My concluding admonition was “Let’s do what we can to ensure voices are not stilled by those they might offend or expose.”

An Amazon search (although I did not purchase my copy from Jeff Bezos) found Baumgardner’s Killing for Land, a text that might cover the same ground.  The independent Mendocino Book Company in Ukiah was able to find a new copy for me.

Baumgardner references Carranco and Beard frequently but also cites period newspapers, federal and state reports and records, dissertations, census reports and personal interviews in order to detail how local land owners and wanna-be cattle barons thwarted the government’s attempt to provide sanctuary to displaced Native Americans.  While serious corruption occurred on the watch of some Indian administrators – corruption that lead to those folks looking away as Euro-American war parties set off to slaughter the natives based upon false claims of horse and cattle depredations – many others reported that the Native Americans were peaceable, willing to learn farm trades and desirous of learning the language.

Set in history against the backdrop of the Civil War, folks in Washington, while in receipt of reports and requests for monetary support for the Round Valley Reservation, barely afforded those requests passing attention.  Thus, seed supplies for the Nome Cult Farm, established on the reservation to create self-sufficiency, were denied or ignored.  Government Agents had little resource to repair fences pulled down by settlers or establish tribunals to call those guilty Euro-Americans to task. With the fences down, Government livestock wandered off to be appropriated by the settlers.  Crops were grazed off by settler’s cattle or trampled to dust.  

With the assent of the Agent, Native Americans from as far away as Chico-Oroville (the Concow) and Placer-Nevada Counties (the Maidu) starving, left the “protection” provided by the government to return to their ancestral homelands.  Leaving in October, before the streams were too full to cross and before the snow flew, more than 450 Concow struggled to return to Butte County only to find white settlers there unwilling to allow them back.  Returning over the Mayacamas (Coast Range) just 277 survived.  184 had departed or died on the trail.  It was California’s “Trail of Tears.”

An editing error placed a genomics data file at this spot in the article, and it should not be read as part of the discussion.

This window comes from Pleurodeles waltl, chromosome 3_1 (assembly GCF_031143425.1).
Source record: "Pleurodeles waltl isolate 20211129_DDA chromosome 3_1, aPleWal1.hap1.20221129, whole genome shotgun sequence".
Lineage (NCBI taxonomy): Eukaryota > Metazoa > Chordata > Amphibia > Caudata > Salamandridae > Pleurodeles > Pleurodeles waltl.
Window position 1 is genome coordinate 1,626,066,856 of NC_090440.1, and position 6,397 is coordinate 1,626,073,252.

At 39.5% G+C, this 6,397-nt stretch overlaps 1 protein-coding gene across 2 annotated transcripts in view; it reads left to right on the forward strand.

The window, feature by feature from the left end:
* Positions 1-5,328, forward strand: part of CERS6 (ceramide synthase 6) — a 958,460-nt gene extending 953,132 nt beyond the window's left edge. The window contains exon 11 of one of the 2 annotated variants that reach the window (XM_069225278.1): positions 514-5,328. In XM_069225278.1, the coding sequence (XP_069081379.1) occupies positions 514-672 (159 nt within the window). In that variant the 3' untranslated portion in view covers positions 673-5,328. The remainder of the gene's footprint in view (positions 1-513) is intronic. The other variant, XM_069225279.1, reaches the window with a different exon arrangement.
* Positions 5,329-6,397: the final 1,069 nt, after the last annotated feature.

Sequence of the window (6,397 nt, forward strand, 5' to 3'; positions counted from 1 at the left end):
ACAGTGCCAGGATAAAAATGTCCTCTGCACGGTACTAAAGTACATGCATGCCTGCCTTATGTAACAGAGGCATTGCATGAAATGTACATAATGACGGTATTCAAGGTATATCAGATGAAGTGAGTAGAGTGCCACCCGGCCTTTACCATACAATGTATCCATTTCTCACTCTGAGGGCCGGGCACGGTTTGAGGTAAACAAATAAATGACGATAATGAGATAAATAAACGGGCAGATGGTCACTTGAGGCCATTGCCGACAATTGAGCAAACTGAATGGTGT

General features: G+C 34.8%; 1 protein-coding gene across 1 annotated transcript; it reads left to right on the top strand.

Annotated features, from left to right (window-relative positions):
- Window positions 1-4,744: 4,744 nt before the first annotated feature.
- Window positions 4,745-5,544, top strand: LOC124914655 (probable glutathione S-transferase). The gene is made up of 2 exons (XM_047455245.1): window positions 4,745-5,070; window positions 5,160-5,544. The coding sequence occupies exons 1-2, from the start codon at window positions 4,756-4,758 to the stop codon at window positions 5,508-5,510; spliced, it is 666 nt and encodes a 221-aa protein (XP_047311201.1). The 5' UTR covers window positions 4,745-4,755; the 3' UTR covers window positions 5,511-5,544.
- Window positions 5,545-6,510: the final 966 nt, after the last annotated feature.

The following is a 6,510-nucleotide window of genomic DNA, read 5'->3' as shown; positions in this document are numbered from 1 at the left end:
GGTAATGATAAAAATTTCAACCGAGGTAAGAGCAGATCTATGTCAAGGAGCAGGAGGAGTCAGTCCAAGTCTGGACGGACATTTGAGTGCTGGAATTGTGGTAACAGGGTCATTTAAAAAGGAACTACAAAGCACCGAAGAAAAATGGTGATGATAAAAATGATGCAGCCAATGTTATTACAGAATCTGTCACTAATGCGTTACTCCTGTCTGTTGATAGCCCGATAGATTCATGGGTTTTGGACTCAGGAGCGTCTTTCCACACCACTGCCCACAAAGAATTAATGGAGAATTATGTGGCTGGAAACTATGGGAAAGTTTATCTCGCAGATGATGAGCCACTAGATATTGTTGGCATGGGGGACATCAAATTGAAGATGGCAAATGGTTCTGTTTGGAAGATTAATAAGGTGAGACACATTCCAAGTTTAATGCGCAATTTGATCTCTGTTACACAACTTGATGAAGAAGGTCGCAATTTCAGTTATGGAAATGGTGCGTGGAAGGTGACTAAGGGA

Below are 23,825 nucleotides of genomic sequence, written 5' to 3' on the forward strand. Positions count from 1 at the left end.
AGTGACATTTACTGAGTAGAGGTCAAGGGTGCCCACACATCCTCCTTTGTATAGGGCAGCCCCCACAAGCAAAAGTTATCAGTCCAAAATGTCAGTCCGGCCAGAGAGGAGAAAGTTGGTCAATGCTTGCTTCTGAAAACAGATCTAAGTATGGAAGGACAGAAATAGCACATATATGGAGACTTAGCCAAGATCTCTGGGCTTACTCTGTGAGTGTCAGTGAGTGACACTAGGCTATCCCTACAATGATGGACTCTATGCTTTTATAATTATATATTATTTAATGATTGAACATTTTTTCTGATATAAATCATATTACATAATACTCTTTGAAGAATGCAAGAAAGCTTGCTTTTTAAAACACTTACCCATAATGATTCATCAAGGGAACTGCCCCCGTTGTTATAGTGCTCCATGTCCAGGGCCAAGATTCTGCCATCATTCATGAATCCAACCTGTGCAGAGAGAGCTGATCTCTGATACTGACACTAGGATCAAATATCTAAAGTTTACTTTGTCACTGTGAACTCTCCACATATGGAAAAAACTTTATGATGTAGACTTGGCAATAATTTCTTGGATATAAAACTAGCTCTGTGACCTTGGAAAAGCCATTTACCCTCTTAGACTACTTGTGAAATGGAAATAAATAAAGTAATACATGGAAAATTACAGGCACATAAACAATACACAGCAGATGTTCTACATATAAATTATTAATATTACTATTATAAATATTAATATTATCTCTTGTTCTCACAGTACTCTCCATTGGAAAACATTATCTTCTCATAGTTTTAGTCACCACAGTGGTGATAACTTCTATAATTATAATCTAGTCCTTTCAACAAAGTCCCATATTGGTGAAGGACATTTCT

Captain Charles D Douglas, Commander of Company F, 2ndInf, Round Valley California, in a message to headquarters wrote: “Now the Question is which of the two parties is to blame for this wild and disorderly state of Indian affairs, the Government Agents or the Settlers?”

The lens of history shows us that it was a combination of factors: Poor support for managing the reservation coming out of DC, superior weaponry in the hands of settlers, greed, corruption and bald-faced lying under oath, all coupled with the remote and rugged nature of the terrain made supervision and first-hand observations of the Mendocino Indian War less than a footnote in the troubled history of the times.

The area Yukis, Wailaki and Pomo were doomed from the moment the first whites set eyes on the place.

In the text’s final line, Baumgardner cheekily concludes: “There may be a little poetic justice in the recent success of Native American tribes through the legalization of casino gambling.”

My conclusions are darker: 

1          “…California Indians were among the most gentle and ‘primitive’ of North America’s aboriginal peoples. Most were generally at peace and harmony with their environment, and that harmony – exemplified in their view of nature and themselves as parts of a whole and their acceptance of what life offered them – branded the California Indians as hopelessly ignorant, lazy, backward and ignoble in the eyes of many of the whites.” [quoting Elizabeth Renfro in The Shasta Indians and Their Neighbors, 1992].  Renfro’s quote sounds starkly similar to the thoughts of some of my fellow citizens regarding blacks, Mexicans, Muslims…  After all: Who are we if we cannot say we are better than someone else?

2          George Santayana reminds us: “Those who cannot remember the past are condemned to repeat it.”  Reading about the corruption, theft, falsehoods and protection of the guilty from the Round Valley Wars, an apt then-and-now comparison might be drawn.

3.         Therefore, I’d again suggest: Let’s do what we can to ensure voices are not stilled by those they might offend or expose.

This is a difficult volume to read, very textbook-like but, I would hazard, quite essential if we are to gain understanding of and an appreciation for a fragment of history those once in power would just as soon have us forget.  

It is well worth asking your local independent book seller to search out a copy for you.

© 2018
Church of the Open Road Press